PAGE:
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Thread: T-Max 100

  1. #11

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    Quote Originally Posted by jim appleyard View Post
    Good point about the personal descriptions. Perhaps I should add more (unscientific descriptions) as to why I don't like T-Max: I found its contrast to be muddy, dull and lifeless. My negsprints didn't sing the way they did with Pan-X, Plus-X and Tri-X. I souped T-Max 100 in everything from FG-7 to Ethol 90--not one dev did the trick. As soon as I went back to trad-grain films in good old D-76, the sparkle was back. BTW, I did shoot several hundred feet of T-Max; it was THE film and I would think several hundred feet would be enough to "get to know a film".

    I love T-MAX 100 in 120 size. I find it to be crystal clear, just the right contrast, exciting and full of life. I have developed it in several different developers and it sparkles in all of them.

    Now D76 and Plus-X, there is something to bore a person to death!! No warmth, no bouquet, no after-taste, and too dry without a hint of fruit!!

    Sandy King

  2. #12
    Alex Hawley's Avatar
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    Quote Originally Posted by sanking View Post
    I love T-MAX 100 in 120 size. I find it to be crystal clear, just the right contrast, exciting and full of life.
    Same here, but Ive only developed it in Pyrocat-HD with extreme minimal agitation. I couldn't believe the negs! I was shooting with my old Bessa 1 folder and Yashica TLR.
    Semper Fi & God Bless America
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  3. #13

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    Quote Originally Posted by sanking View Post
    I love T-MAX 100 in 120 size. I find it to be crystal clear, just the right contrast, exciting and full of life. I have developed it in several different developers and it sparkles in all of them.

    Now D76 and Plus-X, there is something to bore a person to death!! No warmth, no bouquet, no after-taste, and too dry without a hint of fruit!!

    Sandy King
    Is this why there are many kinds of film and devs???

  4. #14

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    Quote Originally Posted by jim appleyard View Post
    Is this why there are many kinds of film and devs???
    Jim,

    Are you referring to the film characteristic of bouquet or fruitiness?

    Sandy King
    Last edited by sanking; 03-12-2008 at 09:24 PM. Click to view previous post history.

  5. #15

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    Bouquet, of course!

  6. #16

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    I have been using TMAX 120 for years....love it. The 16x20 are excellent with deep blacks and a tonal range that I honestly cannot say I have seen better. To each there own.

  7. #17

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    TMX

    TMX will never be my favorite film but I have had some luck with it at 100 in straight Microphen.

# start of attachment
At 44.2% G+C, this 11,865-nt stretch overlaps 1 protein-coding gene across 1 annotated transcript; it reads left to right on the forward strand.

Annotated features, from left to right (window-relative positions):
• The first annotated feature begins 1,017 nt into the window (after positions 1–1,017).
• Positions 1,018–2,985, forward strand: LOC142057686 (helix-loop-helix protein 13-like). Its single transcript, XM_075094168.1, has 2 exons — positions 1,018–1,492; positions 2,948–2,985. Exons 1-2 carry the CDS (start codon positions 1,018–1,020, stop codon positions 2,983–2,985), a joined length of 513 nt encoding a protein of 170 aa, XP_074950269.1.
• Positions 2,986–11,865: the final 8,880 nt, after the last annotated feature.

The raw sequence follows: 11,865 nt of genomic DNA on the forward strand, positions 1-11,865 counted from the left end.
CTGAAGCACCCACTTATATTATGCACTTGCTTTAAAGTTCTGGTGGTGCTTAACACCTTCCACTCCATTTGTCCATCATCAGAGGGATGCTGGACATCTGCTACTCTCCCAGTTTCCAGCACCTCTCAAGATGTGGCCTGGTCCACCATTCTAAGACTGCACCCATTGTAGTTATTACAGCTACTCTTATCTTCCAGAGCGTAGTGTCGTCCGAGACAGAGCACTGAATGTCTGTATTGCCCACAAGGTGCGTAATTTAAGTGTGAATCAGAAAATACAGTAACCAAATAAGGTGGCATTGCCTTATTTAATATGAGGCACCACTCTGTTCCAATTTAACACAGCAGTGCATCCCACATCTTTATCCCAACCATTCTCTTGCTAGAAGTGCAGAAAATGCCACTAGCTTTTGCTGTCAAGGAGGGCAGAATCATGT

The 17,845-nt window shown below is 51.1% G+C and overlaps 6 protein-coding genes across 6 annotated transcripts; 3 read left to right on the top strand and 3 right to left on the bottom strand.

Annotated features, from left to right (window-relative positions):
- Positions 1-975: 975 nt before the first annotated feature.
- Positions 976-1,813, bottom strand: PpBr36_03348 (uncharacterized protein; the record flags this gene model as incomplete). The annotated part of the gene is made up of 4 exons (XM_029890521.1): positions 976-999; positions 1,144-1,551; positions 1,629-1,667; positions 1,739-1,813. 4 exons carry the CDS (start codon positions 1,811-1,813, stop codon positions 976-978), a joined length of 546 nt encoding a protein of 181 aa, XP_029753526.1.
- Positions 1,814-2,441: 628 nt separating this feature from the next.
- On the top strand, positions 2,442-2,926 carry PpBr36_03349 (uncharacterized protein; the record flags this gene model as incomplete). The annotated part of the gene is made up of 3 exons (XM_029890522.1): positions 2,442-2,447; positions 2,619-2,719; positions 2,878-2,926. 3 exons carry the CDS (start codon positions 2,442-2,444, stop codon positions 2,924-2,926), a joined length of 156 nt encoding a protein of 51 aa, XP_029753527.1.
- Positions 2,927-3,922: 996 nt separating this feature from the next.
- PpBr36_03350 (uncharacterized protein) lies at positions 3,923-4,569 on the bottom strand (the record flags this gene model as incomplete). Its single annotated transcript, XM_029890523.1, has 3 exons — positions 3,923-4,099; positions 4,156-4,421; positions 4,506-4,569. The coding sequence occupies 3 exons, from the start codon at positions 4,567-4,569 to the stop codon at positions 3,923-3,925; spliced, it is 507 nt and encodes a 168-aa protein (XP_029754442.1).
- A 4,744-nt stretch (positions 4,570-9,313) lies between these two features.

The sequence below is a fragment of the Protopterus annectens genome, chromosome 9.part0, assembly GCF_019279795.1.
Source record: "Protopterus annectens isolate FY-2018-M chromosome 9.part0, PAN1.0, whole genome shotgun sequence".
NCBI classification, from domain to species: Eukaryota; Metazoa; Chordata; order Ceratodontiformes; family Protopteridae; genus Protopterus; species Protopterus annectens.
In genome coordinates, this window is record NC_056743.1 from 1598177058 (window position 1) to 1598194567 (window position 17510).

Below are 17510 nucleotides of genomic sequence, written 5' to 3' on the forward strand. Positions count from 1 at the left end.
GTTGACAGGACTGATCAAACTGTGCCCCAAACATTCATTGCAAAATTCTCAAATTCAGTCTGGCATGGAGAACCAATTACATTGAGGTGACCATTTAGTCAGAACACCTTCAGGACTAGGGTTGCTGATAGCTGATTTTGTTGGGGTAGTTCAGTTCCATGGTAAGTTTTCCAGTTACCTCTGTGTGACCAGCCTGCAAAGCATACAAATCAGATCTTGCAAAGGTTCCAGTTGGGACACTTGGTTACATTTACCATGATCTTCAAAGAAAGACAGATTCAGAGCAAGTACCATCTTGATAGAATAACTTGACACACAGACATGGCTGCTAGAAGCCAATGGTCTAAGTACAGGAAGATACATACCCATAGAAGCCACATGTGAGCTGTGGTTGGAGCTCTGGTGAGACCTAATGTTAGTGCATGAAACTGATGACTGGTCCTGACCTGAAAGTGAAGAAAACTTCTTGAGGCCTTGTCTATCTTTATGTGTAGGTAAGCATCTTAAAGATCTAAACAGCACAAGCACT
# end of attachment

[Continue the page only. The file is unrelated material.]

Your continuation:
8. #18
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    Quote Originally Posted by Ian Grant View Post
    Tmax100 is a superb film it's only failing is it's effective EI for my uses is a full stop less than APX100 but apart from that the results are indistinguishable. I stopped using APX100 when they dropped the sheet film.

    Ian

    I was expecting this when I tested TMX because with most it seems that they were arriving at 1/2 the box speed. However, my tests with 4x5 in D-76 (1:1) using a combi-plan tank turned out to be an effective EI of 100 and I'm very pleased so far.
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    As a general discussion statement about T-max, it's no secret that if one does not adhere to strict darkroom practices with consistency of temp, agitation, and time, then this film can be a "head scratcher" to someone who is used to the forgiving nature of the other traditional emulsions like TX and PX. When Sexton wrote that "You must have repeatable work habits and procedures. Be concerned about 1 degree changes in developing temperatures", he was not being overdramatic as I have learned this myself with this film.

    Chuck

  9. #19

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    When I saw what John Sexton and Clyde Butcher were able to do with TMAX I wanted to be able to do the same. That was quite a while back. Needless to say, I was really disappointed at first. For the longest time, and I am talking about years, I couldn't get results that I liked, even though TriX, FP4, PanF, and HP5 were working for me. Finally, in 2007, I found a combination of exposure below 100 and development in PMK that produced something I really want to be able to recreate and keep using, and hopefully even improve on. For me, it has been a long and I would also say somewhat expensive road, but worth it, and I would guess that there is still more that can be obtained with this film, if I keep improving my methods. My luck would be that now that I havve decided this is a favorite, they will discontinue it.

  10. #20
    Thomas Bertilsson's Avatar
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    I found that TMax 100 shot at 50 and developed in Rodinal 1+100 is a fantastic combination. But for me it doesn't have enough grain. But apart from that I find it a superb film. Be careful not to over-develop. I've had highlights block up horribly for me, but that's probably more my fault than the film.

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